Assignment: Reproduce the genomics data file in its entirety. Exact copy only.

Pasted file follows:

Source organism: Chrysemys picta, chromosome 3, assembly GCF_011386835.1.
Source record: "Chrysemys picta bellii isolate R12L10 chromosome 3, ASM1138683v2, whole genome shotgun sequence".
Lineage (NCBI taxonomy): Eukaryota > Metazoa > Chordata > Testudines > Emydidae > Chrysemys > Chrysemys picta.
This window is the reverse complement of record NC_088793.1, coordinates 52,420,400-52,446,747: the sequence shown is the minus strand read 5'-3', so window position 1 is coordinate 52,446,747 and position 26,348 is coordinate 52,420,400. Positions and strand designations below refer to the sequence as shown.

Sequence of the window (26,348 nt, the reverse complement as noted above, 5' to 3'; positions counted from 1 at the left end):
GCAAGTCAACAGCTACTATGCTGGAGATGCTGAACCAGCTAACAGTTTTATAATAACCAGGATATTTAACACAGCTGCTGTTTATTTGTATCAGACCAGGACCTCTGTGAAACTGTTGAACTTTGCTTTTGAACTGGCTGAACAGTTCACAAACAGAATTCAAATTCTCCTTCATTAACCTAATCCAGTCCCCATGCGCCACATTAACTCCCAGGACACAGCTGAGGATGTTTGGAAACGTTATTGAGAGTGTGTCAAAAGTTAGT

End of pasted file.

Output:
Source organism: Chrysemys picta, chromosome 3, assembly GCF_011386835.1.
Source record: "Chrysemys picta bellii isolate R12L10 chromosome 3, ASM1138683v2, whole genome shotgun sequence".
Lineage (NCBI taxonomy): Eukaryota > Metazoa > Chordata > Testudines > Emydidae > Chrysemys > Chrysemys picta.
This window is the reverse complement of record NC_088793.1, coordinates 52,420,400-52,446,747: the sequence shown is the minus strand read 5'-3', so window position 1 is coordinate 52,446,747 and position 26,348 is coordinate 52,420,400. Positions and strand designations below refer to the sequence as shown.

Sequence of the window (26,348 nt, the reverse complement as noted above, 5' to 3'; positions counted from 1 at the left end):
GCAAGTCAACAGCTACTATGCTGGAGATGCTGAACCAGCTAACAGTTTTATAATAACCAGGATATTTAACACAGCTGCTGTTTATTTGTATCAGACCAGGACCTCTGTGAAACTGTTGAACTTTGCTTTTGAACTGGCTGAACAGTTCACAAACAGAATTCAAATTCTCCTTCATTAACCTAATCCAGTCCCCATGCGCCACATTAACTCCCAGGACACAGCTGAGGATGTTTGGAAACGTTATTGAGAGTGTGTCAAAAGTTAGT